But would Ward really consider UGA’s grayshirt offer? “If he decides that Georgia is the place that he wants to go, he would have no problems with that scenario,” Propst said.

              I take it from your last comment that Richt hasn’t gotten the McGarity memo on the subject yet. Pity. Perhaps you should dash off a sternly worded e-mail to them.

              • Texas_Dawg

                It’s not hair-splitting. It’s being specific about what is being done.

                There is a big difference in a grayshirt and a walk-on offer. The former involves oversigning and the latter does not.

                Many people, including many reporters, HS coaches, etc., call walk-on offers “grayshirt” offers. They aren’t.

                • Rush Propst has dealt with Saban on this stuff, fer crissakes. If there’s anybody who’s familiar with what the concept of grayshirting is, it’s him.

                  • Texas_Dawg

                    I’m sure he is very familiar with the concept. Many such people throw walk-on offers under the grayshirt label, for lack of a better term (as walk-on offers with a promised later scholarship are different than pure walk-on offers).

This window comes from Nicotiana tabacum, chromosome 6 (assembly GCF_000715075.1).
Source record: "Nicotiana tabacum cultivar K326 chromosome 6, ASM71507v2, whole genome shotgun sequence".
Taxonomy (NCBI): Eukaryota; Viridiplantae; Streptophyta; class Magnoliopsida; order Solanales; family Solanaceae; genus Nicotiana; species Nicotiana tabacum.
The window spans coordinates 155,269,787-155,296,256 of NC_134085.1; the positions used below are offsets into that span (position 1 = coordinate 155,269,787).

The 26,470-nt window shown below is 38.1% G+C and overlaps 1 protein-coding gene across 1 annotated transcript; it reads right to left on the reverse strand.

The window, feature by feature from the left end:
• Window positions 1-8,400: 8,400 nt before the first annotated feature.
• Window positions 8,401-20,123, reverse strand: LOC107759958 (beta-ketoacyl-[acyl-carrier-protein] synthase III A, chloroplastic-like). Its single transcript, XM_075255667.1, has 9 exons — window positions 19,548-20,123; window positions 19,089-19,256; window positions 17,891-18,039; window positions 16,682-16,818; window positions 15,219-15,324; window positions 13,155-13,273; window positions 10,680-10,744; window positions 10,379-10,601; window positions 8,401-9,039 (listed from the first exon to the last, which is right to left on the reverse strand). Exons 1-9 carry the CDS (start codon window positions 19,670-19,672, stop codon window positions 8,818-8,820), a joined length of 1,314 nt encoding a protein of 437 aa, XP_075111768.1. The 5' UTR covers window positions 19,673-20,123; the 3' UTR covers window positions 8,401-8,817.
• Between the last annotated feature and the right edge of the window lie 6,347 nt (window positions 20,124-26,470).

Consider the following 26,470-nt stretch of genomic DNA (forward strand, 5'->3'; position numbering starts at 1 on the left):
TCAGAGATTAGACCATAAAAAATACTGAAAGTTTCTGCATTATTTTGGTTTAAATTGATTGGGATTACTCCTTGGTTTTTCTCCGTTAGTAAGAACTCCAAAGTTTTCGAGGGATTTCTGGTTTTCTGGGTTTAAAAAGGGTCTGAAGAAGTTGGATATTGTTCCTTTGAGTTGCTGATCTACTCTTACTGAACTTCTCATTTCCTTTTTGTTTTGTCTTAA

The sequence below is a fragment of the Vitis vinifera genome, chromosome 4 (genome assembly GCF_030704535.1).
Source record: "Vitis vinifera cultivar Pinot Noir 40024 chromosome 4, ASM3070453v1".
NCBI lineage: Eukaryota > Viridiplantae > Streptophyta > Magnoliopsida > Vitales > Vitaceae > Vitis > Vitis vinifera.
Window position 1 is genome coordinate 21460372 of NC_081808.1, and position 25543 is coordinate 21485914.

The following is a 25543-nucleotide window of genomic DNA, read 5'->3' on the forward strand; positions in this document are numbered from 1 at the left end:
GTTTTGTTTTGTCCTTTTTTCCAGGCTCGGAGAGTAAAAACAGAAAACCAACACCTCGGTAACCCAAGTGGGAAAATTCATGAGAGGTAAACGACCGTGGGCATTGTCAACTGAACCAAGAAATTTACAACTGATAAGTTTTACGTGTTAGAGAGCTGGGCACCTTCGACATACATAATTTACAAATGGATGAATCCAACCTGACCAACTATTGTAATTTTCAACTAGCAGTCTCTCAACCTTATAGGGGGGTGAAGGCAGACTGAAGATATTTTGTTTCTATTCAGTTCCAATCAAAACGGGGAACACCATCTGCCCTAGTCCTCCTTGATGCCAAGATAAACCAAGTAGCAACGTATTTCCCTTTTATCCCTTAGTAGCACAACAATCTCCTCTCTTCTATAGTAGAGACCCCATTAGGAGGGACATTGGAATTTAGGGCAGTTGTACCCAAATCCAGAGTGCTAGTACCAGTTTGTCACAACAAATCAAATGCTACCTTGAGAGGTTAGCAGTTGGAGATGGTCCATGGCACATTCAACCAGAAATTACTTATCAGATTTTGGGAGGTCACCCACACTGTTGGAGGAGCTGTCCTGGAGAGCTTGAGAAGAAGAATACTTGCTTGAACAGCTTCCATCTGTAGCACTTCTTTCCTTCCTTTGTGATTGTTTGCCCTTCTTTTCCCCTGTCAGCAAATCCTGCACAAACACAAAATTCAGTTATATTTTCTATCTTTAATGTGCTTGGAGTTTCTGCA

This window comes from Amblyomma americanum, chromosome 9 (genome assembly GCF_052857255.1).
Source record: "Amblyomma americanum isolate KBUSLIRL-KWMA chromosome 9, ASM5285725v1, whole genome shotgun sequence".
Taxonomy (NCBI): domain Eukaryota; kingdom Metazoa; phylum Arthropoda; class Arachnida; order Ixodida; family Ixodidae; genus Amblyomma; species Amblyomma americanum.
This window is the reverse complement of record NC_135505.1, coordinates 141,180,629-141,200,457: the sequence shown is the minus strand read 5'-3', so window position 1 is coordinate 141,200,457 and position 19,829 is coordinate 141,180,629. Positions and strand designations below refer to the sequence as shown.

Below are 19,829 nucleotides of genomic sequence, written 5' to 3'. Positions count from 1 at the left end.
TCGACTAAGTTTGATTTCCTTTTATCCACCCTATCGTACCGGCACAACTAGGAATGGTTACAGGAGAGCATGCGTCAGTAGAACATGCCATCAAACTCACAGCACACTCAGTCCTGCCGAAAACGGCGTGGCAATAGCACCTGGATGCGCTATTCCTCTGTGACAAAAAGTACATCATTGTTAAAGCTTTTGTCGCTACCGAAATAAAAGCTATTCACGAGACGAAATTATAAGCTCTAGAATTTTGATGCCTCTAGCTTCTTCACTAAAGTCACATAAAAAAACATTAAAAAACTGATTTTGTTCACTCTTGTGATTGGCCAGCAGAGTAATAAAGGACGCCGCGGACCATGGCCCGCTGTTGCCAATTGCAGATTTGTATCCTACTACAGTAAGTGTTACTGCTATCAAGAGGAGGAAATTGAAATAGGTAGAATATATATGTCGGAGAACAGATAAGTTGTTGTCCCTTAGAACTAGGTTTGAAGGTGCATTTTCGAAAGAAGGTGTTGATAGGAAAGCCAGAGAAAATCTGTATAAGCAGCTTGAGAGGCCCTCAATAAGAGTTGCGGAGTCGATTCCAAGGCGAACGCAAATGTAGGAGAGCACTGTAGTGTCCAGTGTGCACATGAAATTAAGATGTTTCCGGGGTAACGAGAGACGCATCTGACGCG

Think about it, Senator, instead of trying to rush to win the point. If UGA was offering true grayshirt offers, we would be oversigned. Maybe not this year, but some time in recent years. We would have players signing LOIs to grayshirt offers and while we might not ever end up having to use them due to departures, we would at least be oversigned on NSD.

                    But we never are. Not because we just suck at getting players to accept them as Alabama et al. do, but simply because they aren’t grayshirt offers. They don’t come with LOIs. They don’t bring the glory of NSD ceremonies. Etc. They are just preferred walk-on offers.

                    • Has it ever occurred to you that Richt took a more aggressive approach to recruiting with this last class than had been the case previously?

                    • Richt doesn’t sound like a man who philosophically opposed to oversigning.

                      “Numbers change. There’s attrition. Things happen,” Richt said. “I know a lot of guys are signing guys they don’t feel like are going to qualify, and there is some merit to it. … I don’t think there’s anything wrong with that, either, just as long as everybody knows that on the front end.

                      “Should there be a rule to say you can never sign over the number? I don’t think that should be the rule either.”

                      If I didn’t know any better, I’d say that he recognized shades of gray there.

                      /switches off sarcasm meter

                    • I guess Richt doesn’t know what he’s talking about here either.